subcontract documents

What are You Agreeing to When You Sign a Subcontract?

The first rule about subcontracts is…there are no rules. Whatever you sign in a subcontract will be used against you. The prime contract, plans and specifications, and schedule are the most common documents in a subcontract, but be aware that there could be others. It’s up to you to find these documents and ensure that you understand them before signing the subcontract. So let’s take a deep dive: what are you agreeing to when you sign a subcontract?

Generally, in addition to the subcontract document itself, your agreement with the general contractor includes the following documents: prime contract, plans and specifications, and project schedule. If you read each of these documents thoroughly and understand the role they play in the overall job, you can uphold your responsibilities while also staying within your budget.

The Prime Contract

The first document to be aware of is the prime contract. The prime contract is the contract between the owner and the general contractor. In my opinion, making the prime contract part of the subcontract is BS. What job does the general contractor have if you have to be responsible for its obligations to the owner?

Nevertheless, most subcontracts include the prime contract. The best-case scenario is for this provision to be removed, but general contractors are unlikely to remove the incorporation of the prime contract. If they refuse to remove it, you can better protect yourself by requesting a copy of the prime contract and reviewing it, and by having the general contractor assign you its rights to payment for your scope of work.

That second suggestion will give you constitutional lien rights (which have more leverage than your lien rights as a subcontractor) just like the general contractor has. It will also give you the right to sue the owner directly for breach of contract. If you are going to have the same responsibilities as the general contractor, you should have the same rights as well.

Plans and Specifications

The next document, the plans and specifications, covers the directions on how to build the project.

Each scope of work will have a particular set of plans and specifications to follow. Make sure the same set of plans that you based your bid on are the ones attached to the subcontract. Make sure they have the same date and that you read any bulletins, addenda, or requests for information (RFI) issued since you bid the project.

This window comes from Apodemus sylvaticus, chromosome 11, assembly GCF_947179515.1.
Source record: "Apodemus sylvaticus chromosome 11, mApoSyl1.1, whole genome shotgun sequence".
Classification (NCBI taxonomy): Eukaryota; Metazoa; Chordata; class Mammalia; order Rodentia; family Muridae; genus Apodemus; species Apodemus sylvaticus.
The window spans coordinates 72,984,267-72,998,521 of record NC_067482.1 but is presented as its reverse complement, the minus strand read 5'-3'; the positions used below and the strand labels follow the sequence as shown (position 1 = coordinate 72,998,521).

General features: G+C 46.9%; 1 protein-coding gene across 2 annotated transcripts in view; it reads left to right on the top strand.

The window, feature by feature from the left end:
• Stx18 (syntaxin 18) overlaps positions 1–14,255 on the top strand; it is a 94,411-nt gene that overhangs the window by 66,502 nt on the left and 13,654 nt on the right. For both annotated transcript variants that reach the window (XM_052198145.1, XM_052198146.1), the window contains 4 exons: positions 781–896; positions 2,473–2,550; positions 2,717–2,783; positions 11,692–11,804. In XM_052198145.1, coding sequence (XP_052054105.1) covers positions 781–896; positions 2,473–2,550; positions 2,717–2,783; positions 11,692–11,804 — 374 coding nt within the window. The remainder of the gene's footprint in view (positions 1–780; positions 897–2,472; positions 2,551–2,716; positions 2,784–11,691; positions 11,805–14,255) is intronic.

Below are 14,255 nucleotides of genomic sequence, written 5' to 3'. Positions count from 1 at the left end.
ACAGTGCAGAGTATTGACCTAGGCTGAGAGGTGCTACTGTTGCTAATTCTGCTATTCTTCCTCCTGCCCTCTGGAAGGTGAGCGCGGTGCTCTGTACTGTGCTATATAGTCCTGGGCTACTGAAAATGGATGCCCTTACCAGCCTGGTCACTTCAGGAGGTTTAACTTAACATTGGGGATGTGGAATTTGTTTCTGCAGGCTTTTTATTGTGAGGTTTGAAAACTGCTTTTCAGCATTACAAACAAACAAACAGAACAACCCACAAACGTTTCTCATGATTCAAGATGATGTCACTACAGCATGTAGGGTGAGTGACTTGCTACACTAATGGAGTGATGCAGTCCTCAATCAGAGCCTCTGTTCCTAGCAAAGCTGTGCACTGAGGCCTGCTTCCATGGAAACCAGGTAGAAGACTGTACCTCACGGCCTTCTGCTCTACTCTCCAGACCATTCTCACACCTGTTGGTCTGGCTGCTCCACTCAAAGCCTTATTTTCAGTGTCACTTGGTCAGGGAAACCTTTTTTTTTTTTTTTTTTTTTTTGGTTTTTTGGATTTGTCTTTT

It’s important to understand the plans and specifications because if you go outside of their instructions—for example, by installing doors not specifically designated in the documents—you can be considered in default of your subcontract and sued.

Negotiate better subcontracts

Want more advice on how to negotiate subcontracts that work in your favor? Find Karalynn Cromeens’ new book Quit Getting Screwed on Amazon. For materials referenced in the book, visit subcontractorinstitute.com.

Project Schedule

Lastly, your subcontract will include a project schedule. Normally, the subcontract will have the project schedule as an exhibit or attachment.

Review this document closely to ensure that they have given you enough time to complete your scope of work. Do not wait to look at this until after you sign the subcontract. Liquidated or delayed damages will be based on this schedule, so do not agree to a schedule you cannot complete.

If the schedule lays out an unrealistic timeline, have it changed to a time frame you know you can complete before you sign the subcontract. Once you sign the subcontract, you’re locked in to everything it specifies.

Understand What You Sign

The subcontract itself will state that you have read and understood the subcontract and all subcontract documents. It will further state that there are no oral agreements outside these written documents; the written documents are the whole agreement between you and the general contractor.

This means that whatever someone might have told you will not be part of your agreement and that your only agreement is what is in writing. What someone might have told you does not mean anything.

As a subcontractor, that means your first priority when considering a job is to make sure you understand exactly what you’re agreeing to do. If you don’t, you risk a horror story of surprise responsibilities, fines, and other costs that can destroy your bottom line or even put you out of business.

Conclusion

There is no one out there watching your back when it comes to subcontracts, so take the time to read the subcontract and all of its documents. Here at The Cromeens Law Firm, we always recommend to get a copy of the prime contract, plans and specifications, and schedule before you agree to its terms. Call The Cromeens Law Firm for a free consultation today: 713.715.7334. With offices in Houston, Austin, and San Antonio, we are your Texas construction lawyer.

Fully understanding what you’re agreeing to will take work and is not easy, but the survival of your company depends on it. We will discuss these important key topics and the most dangerous contract clauses that you need to know about before starting work on a new project at our webinar on February 23 at 12 pm CST. We look forward to seeing you!

 

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